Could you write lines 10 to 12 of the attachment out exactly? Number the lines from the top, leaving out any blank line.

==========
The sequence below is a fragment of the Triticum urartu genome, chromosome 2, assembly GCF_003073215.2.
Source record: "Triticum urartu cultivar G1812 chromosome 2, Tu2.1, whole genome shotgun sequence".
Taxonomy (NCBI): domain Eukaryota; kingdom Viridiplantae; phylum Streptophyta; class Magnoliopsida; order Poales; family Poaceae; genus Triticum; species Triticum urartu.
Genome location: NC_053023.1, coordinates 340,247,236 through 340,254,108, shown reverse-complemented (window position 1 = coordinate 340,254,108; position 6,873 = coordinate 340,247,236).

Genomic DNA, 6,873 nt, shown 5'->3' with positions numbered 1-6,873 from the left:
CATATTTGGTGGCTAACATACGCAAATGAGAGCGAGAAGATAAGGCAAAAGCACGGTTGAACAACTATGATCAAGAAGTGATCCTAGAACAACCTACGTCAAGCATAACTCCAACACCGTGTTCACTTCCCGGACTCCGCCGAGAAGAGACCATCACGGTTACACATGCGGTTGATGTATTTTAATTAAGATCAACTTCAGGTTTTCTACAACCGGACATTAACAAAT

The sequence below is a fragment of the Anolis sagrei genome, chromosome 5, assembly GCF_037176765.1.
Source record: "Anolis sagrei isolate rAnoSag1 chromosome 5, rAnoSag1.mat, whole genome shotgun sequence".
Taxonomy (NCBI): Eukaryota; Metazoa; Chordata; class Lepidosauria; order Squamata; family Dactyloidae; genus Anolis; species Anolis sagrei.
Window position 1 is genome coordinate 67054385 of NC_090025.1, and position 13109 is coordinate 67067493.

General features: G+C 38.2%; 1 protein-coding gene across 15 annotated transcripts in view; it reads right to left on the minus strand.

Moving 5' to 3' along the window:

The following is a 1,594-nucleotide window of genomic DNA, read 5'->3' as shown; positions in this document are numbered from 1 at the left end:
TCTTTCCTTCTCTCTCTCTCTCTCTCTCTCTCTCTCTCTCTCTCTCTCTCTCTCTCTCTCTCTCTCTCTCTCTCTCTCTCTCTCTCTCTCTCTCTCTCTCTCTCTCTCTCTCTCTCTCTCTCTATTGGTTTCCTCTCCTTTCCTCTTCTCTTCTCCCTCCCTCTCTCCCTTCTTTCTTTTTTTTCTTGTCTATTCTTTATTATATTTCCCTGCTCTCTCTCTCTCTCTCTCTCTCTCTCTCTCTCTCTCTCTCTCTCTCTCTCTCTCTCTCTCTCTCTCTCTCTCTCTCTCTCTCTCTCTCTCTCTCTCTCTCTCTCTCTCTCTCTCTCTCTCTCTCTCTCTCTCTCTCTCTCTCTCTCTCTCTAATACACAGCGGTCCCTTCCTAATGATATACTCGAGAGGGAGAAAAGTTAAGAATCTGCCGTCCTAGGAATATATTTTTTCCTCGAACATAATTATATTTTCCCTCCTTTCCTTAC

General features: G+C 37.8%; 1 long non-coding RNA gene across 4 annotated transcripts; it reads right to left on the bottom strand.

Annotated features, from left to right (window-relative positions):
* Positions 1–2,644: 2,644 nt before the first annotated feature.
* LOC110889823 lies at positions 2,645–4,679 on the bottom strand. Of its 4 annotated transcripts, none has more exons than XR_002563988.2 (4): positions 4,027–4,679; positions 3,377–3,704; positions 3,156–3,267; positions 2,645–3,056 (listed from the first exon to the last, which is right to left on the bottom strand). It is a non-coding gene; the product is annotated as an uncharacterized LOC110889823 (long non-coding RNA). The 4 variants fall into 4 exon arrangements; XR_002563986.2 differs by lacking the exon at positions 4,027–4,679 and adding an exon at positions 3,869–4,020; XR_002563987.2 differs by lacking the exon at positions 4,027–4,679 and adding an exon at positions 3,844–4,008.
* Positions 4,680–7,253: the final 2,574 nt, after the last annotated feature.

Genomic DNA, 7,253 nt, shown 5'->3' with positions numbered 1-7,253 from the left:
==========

Window position 1 is genome coordinate 67054385 of NC_090025.1, and position 13109 is coordinate 67067493.

General features: G+C 38.2%; 1 protein-coding gene across 15 annotated transcripts in view; it reads right to left on the minus strand.

Moving 5' to 3' along the window: